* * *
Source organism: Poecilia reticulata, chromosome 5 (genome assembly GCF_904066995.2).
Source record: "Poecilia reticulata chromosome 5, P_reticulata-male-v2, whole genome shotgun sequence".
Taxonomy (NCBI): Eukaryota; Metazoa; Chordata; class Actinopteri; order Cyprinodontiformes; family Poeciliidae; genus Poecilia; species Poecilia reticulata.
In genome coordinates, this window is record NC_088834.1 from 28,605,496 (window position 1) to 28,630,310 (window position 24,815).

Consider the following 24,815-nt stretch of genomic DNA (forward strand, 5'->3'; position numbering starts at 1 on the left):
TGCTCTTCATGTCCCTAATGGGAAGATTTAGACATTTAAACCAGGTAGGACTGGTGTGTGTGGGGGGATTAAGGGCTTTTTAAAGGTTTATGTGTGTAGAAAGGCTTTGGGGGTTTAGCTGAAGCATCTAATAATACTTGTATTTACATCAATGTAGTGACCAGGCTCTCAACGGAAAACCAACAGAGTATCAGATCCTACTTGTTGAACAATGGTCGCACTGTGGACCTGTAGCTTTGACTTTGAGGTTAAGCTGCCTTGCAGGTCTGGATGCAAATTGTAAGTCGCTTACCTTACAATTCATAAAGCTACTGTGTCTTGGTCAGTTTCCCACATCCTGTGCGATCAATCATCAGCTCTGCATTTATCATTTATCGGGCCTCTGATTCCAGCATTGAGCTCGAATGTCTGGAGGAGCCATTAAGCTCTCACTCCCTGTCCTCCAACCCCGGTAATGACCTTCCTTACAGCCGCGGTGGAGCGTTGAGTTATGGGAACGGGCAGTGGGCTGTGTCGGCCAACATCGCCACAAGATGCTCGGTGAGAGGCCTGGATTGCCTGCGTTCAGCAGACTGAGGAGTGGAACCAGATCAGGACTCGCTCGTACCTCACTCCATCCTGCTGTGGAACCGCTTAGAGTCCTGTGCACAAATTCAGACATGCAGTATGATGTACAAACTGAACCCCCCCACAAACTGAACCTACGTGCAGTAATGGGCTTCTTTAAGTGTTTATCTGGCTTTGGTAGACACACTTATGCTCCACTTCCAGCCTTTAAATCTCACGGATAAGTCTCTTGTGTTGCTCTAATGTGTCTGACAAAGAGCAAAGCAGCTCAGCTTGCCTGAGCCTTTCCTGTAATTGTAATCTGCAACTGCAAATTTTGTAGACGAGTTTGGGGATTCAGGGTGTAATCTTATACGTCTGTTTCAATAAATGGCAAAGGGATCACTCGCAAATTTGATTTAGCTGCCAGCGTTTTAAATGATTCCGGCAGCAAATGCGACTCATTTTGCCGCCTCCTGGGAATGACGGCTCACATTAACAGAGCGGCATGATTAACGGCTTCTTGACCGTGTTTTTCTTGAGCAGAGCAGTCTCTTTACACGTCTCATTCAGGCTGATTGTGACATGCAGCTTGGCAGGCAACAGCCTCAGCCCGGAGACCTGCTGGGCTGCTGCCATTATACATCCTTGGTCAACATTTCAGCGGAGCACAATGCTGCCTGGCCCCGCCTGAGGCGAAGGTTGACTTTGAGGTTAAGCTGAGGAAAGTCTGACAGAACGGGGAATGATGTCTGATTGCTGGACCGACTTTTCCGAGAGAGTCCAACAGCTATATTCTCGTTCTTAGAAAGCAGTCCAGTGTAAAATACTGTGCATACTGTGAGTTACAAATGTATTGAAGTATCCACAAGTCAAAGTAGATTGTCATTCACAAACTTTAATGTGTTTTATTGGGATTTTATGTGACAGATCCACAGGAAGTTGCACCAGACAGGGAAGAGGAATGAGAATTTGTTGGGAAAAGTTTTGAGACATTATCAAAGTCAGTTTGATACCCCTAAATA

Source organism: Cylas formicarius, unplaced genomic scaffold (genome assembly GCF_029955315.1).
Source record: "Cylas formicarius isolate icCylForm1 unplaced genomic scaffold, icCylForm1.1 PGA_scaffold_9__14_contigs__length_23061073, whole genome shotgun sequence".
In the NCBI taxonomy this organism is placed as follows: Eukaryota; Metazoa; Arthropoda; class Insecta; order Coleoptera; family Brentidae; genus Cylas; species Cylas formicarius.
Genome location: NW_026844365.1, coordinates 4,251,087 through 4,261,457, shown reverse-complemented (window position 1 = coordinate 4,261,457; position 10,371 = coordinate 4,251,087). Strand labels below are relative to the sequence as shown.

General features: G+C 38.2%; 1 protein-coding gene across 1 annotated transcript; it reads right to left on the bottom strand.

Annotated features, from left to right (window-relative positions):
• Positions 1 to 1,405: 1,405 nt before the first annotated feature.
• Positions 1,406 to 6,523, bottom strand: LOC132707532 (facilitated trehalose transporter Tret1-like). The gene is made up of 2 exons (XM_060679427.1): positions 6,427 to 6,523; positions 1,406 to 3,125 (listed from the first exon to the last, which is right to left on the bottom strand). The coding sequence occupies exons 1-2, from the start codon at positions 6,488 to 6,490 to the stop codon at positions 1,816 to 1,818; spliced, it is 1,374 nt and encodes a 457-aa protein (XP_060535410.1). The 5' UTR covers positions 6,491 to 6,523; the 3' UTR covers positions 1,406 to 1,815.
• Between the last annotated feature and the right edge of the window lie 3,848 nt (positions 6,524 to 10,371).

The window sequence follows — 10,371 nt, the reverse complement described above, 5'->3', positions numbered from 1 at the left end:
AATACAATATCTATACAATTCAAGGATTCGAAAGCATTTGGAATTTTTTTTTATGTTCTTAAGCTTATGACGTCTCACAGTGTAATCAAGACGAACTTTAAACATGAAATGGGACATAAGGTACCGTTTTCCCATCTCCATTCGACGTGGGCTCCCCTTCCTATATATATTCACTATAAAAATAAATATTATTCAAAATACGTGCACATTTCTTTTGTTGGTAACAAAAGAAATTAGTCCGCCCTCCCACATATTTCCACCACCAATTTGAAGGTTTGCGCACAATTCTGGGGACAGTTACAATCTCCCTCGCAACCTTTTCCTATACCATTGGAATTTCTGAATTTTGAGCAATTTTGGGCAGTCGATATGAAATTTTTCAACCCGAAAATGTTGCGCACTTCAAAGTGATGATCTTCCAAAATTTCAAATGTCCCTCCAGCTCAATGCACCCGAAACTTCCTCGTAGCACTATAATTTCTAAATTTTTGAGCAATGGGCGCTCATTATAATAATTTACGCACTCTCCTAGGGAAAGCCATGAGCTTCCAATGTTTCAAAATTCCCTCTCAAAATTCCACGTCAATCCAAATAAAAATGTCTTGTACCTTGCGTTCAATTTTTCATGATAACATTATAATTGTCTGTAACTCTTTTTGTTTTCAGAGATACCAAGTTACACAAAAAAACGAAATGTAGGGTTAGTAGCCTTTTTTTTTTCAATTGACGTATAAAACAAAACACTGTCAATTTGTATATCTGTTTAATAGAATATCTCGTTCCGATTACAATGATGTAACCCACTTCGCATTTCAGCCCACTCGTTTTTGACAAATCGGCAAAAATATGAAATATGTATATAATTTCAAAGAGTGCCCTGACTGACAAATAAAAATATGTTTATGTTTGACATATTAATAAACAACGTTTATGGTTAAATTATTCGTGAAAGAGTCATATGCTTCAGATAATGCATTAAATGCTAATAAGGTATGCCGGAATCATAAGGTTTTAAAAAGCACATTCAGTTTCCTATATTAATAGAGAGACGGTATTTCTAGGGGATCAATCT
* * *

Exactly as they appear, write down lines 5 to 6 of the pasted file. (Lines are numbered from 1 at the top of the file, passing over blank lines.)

Consider the following 24,815-nt stretch of genomic DNA (forward strand, 5'->3'; position numbering starts at 1 on the left):
TGCTCTTCATGTCCCTAATGGGAAGATTTAGACATTTAAACCAGGTAGGACTGGTGTGTGTGGGGGGATTAAGGGCTTTTTAAAGGTTTATGTGTGTAGAAAGGCTTTGGGGGTTTAGCTGAAGCATCTAATAATACTTGTATTTACATCAATGTAGTGACCAGGCTCTCAACGGAAAACCAACAGAGTATCAGATCCTACTTGTTGAACAATGGTCGCACTGTGGACCTGTAGCTTTGACTTTGAGGTTAAGCTGCCTTGCAGGTCTGGATGCAAATTGTAAGTCGCTTACCTTACAATTCATAAAGCTACTGTGTCTTGGTCAGTTTCCCACATCCTGTGCGATCAATCATCAGCTCTGCATTTATCATTTATCGGGCCTCTGATTCCAGCATTGAGCTCGAATGTCTGGAGGAGCCATTAAGCTCTCACTCCCTGTCCTCCAACCCCGGTAATGACCTTCCTTACAGCCGCGGTGGAGCGTTGAGTTATGGGAACGGGCAGTGGGCTGTGTCGGCCAACATCGCCACAAGATGCTCGGTGAGAGGCCTGGATTGCCTGCGTTCAGCAGACTGAGGAGTGGAACCAGATCAGGACTCGCTCGTACCTCACTCCATCCTGCTGTGGAACCGCTTAGAGTCCTGTGCACAAATTCAGACATGCAGTATGATGTACAAACTGAACCCCCCCACAAACTGAACCTACGTGCAGTAATGGGCTTCTTTAAGTGTTTATCTGGCTTTGGTAGACACACTTATGCTCCACTTCCAGCCTTTAAATCTCACGGATAAGTCTCTTGTGTTGCTCTAATGTGTCTGACAAAGAGCAAAGCAGCTCAGCTTGCCTGAGCCTTTCCTGTAATTGTAATCTGCAACTGCAAATTTTGTAGACGAGTTTGGGGATTCAGGGTGTAATCTTATACGTCTGTTTCAATAAATGGCAAAGGGATCACTCGCAAATTTGATTTAGCTGCCAGCGTTTTAAATGATTCCGGCAGCAAATGCGACTCATTTTGCCGCCTCCTGGGAATGACGGCTCACATTAACAGAGCGGCATGATTAACGGCTTCTTGACCGTGTTTTTCTTGAGCAGAGCAGTCTCTTTACACGTCTCATTCAGGCTGATTGTGACATGCAGCTTGGCAGGCAACAGCCTCAGCCCGGAGACCTGCTGGGCTGCTGCCATTATACATCCTTGGTCAACATTTCAGCGGAGCACAATGCTGCCTGGCCCCGCCTGAGGCGAAGGTTGACTTTGAGGTTAAGCTGAGGAAAGTCTGACAGAACGGGGAATGATGTCTGATTGCTGGACCGACTTTTCCGAGAGAGTCCAACAGCTATATTCTCGTTCTTAGAAAGCAGTCCAGTGTAAAATACTGTGCATACTGTGAGTTACAAATGTATTGAAGTATCCACAAGTCAAAGTAGATTGTCATTCACAAACTTTAATGTGTTTTATTGGGATTTTATGTGACAGATCCACAGGAAGTTGCACCAGACAGGGAAGAGGAATGAGAATTTGTTGGGAAAAGTTTTGAGACATTATCAAAGTCAGTTTGATACCCCTAAATA